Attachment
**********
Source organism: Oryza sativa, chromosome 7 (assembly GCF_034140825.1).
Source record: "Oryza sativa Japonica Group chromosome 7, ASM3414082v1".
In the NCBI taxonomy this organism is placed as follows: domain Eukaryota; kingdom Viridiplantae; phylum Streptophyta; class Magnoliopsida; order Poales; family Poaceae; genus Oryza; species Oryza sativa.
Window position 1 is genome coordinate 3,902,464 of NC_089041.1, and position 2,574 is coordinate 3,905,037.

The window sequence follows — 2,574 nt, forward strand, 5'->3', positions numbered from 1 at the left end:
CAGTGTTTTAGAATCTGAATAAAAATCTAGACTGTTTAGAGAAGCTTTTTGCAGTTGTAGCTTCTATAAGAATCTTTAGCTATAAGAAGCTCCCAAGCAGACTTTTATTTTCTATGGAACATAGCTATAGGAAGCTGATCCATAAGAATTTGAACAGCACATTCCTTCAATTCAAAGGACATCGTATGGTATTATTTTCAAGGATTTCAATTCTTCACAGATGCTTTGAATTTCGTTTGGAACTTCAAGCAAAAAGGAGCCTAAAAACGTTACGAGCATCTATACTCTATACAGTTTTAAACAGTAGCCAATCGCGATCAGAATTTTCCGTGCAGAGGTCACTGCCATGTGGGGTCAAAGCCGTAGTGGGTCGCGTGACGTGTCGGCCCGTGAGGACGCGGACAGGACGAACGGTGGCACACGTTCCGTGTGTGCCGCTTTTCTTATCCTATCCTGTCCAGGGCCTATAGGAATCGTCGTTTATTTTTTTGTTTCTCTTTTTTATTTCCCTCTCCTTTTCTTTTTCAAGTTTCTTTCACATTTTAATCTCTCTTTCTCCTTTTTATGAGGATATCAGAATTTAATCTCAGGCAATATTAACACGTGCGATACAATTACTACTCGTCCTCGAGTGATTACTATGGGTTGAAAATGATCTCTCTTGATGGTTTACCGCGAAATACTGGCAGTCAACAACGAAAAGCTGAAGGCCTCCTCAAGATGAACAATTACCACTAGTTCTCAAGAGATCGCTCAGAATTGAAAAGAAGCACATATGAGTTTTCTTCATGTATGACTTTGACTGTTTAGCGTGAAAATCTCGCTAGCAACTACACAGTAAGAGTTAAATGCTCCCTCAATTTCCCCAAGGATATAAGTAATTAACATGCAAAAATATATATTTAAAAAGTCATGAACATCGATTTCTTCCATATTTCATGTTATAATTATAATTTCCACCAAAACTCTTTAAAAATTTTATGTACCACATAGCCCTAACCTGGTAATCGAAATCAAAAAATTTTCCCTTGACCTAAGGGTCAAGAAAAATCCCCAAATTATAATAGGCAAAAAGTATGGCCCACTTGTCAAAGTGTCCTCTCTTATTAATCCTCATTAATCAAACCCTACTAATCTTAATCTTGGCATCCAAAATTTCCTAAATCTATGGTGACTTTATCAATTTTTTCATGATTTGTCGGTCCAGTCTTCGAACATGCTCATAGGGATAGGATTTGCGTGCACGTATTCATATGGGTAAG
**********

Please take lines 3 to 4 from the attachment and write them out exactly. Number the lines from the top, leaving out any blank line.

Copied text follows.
In the NCBI taxonomy this organism is placed as follows: domain Eukaryota; kingdom Viridiplantae; phylum Streptophyta; class Magnoliopsida; order Poales; family Poaceae; genus Oryza; species Oryza sativa.
Window position 1 is genome coordinate 3,902,464 of NC_089041.1, and position 2,574 is coordinate 3,905,037.